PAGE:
During standby mode, the heat engine 15 is used to recharge the storage tank 90 with hot water. When the system enters this heating mode, the pump 130 draws water from the storage tank 90 through the two-way port 120, circulates the water through the heat engine 15, and returns it at the secondary water inlet 110. In standby mode, the heat engine 15 operates at the maximum flow rate (i.e., the flow control valve 77 does not restrict the flow), allowed by the hydraulic resistance of the heat engine and connecting pipes.
  • [0051]
    In view of the above, the two-way port 120 serves two purposes in the water circuit 25. During initial performance draw, before the pump 130 is activated, substantially all hot water leaving the tank 90 is replaced with cold water through the two-way port 120. Cold water also continues to flow into the tank 90 if the pump 130 is not keeping up with the demand for hot water. Because the cold water flows directly into the tank 90 through the two-way port 120 (and does not have to flow through the primary heat exchanger 15) under such circumstances, the port 120 acts as a bypass circuit with respect to the primary heat exchanger 15. During standby, when the tank is being recharged with hot water, the pump 130 draws cold water out of the tank through the port 120, and in this regard the port acts as a recirculation water outlet.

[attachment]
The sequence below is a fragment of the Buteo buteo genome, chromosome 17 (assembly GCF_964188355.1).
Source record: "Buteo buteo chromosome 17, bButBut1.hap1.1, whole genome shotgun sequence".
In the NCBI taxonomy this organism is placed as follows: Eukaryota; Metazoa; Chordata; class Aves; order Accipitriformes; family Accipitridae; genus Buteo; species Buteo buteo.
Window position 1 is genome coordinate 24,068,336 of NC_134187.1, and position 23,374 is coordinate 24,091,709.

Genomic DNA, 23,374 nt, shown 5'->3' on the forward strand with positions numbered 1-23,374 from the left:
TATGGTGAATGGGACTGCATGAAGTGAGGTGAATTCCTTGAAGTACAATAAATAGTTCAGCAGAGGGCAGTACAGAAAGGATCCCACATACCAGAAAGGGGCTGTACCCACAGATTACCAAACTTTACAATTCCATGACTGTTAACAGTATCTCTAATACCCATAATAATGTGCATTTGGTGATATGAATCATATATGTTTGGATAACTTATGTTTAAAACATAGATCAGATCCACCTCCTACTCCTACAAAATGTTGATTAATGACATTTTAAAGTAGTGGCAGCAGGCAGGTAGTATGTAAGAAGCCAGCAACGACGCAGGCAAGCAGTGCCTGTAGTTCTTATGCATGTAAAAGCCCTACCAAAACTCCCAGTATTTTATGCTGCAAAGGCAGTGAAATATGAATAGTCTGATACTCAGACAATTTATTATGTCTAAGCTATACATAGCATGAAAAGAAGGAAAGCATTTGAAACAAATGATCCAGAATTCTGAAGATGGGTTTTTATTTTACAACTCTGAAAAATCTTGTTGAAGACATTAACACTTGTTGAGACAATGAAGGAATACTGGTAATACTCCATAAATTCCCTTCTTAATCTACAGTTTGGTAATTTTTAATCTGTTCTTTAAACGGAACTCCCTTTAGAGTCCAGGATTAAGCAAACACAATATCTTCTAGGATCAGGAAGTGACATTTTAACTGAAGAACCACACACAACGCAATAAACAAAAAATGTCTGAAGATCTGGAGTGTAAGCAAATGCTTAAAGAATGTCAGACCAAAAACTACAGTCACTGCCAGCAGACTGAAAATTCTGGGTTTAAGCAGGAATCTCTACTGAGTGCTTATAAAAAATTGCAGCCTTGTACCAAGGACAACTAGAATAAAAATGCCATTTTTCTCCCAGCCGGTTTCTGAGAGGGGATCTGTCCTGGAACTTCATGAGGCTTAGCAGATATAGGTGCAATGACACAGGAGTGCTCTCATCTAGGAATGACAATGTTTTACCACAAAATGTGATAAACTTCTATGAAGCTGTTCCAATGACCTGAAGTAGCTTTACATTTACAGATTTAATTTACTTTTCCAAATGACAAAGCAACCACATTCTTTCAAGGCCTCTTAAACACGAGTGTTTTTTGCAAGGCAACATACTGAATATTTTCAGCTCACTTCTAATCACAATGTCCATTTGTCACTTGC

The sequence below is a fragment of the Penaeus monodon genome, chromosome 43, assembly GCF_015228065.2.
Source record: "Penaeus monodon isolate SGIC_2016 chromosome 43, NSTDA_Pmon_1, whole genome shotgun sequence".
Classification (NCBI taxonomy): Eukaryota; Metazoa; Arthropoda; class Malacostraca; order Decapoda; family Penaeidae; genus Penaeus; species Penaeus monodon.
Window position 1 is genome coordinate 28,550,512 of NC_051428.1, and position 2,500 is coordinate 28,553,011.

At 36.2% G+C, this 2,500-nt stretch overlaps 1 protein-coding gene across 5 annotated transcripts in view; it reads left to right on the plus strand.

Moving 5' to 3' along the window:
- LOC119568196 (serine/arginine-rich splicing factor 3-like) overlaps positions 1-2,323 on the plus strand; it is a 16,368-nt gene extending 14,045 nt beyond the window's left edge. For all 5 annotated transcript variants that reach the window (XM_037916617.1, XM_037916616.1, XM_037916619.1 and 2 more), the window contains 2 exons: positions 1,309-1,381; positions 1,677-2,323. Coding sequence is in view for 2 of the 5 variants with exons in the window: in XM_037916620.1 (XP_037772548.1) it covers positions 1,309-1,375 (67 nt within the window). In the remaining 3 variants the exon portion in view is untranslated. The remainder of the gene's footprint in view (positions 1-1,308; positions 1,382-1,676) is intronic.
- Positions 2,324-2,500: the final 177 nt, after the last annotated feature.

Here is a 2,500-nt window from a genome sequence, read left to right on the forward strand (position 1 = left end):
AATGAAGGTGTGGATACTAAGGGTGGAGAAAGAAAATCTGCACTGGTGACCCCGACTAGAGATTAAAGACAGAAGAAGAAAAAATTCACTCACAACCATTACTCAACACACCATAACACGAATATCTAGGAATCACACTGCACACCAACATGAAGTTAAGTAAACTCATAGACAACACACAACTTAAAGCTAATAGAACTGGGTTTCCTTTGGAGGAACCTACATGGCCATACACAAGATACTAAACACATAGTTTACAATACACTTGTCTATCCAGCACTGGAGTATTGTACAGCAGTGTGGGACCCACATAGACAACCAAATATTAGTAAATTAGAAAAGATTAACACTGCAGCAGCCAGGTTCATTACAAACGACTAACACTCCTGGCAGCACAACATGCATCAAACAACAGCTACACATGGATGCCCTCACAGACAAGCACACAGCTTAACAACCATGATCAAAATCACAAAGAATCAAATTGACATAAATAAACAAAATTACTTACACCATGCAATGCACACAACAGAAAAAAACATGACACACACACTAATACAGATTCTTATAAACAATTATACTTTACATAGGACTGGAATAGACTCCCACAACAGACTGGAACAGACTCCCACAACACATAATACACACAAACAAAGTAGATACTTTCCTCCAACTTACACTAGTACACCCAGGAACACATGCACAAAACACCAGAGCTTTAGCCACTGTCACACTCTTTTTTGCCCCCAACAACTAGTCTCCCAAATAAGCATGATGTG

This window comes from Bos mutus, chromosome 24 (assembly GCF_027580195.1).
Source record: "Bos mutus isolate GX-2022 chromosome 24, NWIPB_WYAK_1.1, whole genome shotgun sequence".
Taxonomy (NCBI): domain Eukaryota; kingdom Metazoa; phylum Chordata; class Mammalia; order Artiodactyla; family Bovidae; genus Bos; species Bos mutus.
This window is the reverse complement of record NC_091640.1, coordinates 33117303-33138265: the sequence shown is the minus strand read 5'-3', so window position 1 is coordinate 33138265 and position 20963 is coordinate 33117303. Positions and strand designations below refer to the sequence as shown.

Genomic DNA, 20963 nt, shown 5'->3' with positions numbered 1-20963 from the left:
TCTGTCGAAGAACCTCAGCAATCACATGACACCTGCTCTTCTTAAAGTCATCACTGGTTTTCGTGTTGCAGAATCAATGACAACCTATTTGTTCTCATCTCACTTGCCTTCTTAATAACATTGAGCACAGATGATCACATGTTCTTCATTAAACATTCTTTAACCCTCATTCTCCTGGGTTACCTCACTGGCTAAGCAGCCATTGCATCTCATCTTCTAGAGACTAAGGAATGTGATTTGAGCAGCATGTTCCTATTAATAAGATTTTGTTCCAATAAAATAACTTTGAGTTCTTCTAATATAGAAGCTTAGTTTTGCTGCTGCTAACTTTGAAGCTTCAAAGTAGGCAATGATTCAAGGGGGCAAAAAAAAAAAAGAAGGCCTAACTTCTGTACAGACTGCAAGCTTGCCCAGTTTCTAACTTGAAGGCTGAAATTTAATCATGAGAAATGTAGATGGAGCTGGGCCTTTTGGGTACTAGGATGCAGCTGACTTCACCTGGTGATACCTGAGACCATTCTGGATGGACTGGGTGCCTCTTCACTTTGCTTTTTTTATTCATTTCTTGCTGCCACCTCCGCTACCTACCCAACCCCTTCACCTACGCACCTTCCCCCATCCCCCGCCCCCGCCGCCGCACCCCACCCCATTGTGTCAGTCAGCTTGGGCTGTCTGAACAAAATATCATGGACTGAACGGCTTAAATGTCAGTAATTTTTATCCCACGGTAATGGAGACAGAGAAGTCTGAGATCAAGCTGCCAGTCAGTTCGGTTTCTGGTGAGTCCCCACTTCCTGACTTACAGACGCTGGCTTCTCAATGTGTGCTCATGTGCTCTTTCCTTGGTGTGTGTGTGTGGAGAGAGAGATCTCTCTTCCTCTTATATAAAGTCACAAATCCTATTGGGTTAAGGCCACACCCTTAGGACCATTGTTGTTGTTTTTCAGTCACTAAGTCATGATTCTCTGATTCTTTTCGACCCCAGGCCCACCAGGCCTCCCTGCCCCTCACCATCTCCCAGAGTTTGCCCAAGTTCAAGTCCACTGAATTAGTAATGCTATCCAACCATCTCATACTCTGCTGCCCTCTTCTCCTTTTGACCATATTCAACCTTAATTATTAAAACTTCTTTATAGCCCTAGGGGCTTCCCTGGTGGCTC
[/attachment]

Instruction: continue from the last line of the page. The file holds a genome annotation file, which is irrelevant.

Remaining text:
• [0052]
    Water heaters according to the present invention may include improved thermal efficiency over known tank and tankless water heaters. More specifically, the water heater can operate with an efficiency of about 90% or more. The water heater can also replace current water heaters including power vent, conventional vent, and direct vent water heaters. The water heater can also include relatively short recovery times in comparison to standard storage tank water heaters. Some features of the water heater include continuous hot water delivery for reasonable flow rates (e.g. 2.5 GPM). Another feature is the incorporation of intelligent controls that allow an optimized use of the water heater either directly for hot water domestic applications or as a heat source for use in combination applications (e.g. convective or radiant space heating and hot water delivery). The water heater is envisioned as having various advantages over standard tank-type water heaters, such as a larger first hour rating (the amount of hot water that can be delivered in one hour), and defining a smaller size or storage capacity.